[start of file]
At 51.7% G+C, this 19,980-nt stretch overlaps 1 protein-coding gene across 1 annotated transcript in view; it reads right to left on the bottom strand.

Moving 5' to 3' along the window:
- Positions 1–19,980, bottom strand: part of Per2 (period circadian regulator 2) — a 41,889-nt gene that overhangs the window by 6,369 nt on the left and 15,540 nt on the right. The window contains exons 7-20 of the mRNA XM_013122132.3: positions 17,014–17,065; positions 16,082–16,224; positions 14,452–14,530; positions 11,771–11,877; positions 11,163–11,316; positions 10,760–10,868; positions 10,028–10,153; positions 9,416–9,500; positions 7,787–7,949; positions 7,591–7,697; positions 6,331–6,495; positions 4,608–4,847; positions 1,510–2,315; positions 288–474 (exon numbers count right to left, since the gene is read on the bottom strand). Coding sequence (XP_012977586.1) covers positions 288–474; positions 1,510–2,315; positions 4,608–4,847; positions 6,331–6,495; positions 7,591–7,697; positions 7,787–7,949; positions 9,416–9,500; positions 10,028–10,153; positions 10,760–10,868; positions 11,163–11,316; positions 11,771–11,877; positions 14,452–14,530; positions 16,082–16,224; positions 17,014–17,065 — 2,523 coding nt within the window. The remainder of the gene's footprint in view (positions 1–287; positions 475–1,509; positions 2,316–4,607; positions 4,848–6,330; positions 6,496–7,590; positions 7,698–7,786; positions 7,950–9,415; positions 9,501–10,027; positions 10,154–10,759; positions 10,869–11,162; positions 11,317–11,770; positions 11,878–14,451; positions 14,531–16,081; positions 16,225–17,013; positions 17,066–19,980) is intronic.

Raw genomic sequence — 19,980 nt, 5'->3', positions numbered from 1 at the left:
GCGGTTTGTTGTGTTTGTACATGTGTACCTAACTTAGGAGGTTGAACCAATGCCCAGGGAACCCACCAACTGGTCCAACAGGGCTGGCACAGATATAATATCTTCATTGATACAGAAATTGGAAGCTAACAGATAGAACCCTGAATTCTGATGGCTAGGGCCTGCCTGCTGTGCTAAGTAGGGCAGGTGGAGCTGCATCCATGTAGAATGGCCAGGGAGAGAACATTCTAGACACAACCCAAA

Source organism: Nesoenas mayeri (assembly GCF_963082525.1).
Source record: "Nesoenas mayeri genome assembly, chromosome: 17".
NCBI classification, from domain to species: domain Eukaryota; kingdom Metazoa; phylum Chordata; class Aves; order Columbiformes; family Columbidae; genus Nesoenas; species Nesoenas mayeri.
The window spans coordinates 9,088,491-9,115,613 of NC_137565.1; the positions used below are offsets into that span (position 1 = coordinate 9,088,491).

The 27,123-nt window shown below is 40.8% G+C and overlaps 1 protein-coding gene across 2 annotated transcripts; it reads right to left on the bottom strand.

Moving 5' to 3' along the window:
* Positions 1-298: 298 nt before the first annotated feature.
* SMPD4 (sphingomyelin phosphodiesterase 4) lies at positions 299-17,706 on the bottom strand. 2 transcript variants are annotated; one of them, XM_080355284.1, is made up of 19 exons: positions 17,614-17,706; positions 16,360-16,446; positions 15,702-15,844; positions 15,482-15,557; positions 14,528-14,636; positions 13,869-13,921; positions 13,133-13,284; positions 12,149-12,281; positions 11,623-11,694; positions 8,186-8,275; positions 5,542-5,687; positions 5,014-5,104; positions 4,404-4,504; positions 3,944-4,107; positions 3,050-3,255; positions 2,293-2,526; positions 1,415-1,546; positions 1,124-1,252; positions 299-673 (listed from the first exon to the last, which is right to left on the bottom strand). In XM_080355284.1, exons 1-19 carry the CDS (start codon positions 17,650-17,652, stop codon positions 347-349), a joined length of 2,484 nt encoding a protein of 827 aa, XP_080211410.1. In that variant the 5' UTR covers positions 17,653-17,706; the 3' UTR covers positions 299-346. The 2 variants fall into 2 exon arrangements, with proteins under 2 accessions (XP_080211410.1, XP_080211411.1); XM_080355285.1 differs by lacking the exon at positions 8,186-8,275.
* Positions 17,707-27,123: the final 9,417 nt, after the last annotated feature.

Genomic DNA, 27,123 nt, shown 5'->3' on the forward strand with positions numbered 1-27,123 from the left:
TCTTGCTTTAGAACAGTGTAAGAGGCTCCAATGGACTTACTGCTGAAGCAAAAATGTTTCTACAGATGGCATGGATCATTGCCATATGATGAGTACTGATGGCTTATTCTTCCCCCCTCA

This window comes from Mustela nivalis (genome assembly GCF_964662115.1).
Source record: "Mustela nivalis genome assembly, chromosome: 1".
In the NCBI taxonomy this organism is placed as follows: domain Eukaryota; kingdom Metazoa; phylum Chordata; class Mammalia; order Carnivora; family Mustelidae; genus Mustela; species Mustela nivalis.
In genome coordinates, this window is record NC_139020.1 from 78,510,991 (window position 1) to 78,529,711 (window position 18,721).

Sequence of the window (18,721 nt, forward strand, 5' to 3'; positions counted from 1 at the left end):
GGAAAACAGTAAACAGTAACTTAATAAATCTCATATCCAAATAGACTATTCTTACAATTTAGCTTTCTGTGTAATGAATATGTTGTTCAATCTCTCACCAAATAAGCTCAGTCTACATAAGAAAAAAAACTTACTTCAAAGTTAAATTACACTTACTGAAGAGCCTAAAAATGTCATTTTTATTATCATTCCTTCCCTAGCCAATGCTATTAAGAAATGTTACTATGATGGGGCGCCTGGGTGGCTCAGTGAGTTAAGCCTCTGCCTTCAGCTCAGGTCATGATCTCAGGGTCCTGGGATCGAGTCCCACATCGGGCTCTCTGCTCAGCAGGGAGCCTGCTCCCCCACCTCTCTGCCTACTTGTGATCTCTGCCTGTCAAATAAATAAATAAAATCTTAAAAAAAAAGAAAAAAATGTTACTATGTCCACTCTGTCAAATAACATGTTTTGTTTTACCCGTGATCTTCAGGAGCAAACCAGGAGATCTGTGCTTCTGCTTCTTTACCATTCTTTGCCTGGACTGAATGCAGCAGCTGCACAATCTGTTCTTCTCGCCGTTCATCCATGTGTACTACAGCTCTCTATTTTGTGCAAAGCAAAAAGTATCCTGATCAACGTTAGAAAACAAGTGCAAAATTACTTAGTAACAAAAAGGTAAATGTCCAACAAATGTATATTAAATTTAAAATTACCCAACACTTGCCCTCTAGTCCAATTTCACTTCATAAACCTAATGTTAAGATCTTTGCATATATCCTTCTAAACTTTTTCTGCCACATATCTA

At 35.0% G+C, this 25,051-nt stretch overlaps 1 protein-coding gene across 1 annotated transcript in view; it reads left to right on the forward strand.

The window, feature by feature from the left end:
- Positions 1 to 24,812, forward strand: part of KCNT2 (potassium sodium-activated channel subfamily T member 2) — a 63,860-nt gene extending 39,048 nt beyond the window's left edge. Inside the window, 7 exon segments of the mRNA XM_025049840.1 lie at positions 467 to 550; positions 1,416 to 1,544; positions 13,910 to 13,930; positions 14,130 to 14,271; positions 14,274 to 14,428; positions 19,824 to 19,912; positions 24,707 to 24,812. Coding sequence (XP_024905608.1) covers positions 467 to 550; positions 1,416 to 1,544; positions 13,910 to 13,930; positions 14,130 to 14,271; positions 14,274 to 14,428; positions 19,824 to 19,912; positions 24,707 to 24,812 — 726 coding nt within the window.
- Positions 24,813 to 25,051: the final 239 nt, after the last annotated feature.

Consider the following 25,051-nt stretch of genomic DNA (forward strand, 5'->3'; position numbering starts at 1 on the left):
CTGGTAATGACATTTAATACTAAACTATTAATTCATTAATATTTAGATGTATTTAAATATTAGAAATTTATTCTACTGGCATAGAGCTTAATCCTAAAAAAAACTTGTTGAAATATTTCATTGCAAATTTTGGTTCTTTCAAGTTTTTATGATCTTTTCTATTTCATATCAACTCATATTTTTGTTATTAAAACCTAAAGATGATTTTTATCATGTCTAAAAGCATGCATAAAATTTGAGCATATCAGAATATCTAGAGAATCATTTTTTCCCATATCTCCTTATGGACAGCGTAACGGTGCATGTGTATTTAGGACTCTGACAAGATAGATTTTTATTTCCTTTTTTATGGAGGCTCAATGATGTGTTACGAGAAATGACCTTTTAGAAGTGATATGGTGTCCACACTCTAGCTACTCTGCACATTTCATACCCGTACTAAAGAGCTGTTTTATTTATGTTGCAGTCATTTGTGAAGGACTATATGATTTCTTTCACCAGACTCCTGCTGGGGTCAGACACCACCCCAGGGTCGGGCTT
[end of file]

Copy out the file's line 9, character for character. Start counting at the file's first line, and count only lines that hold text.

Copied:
The window spans coordinates 9,088,491-9,115,613 of NC_137565.1; the positions used below are offsets into that span (position 1 = coordinate 9,088,491).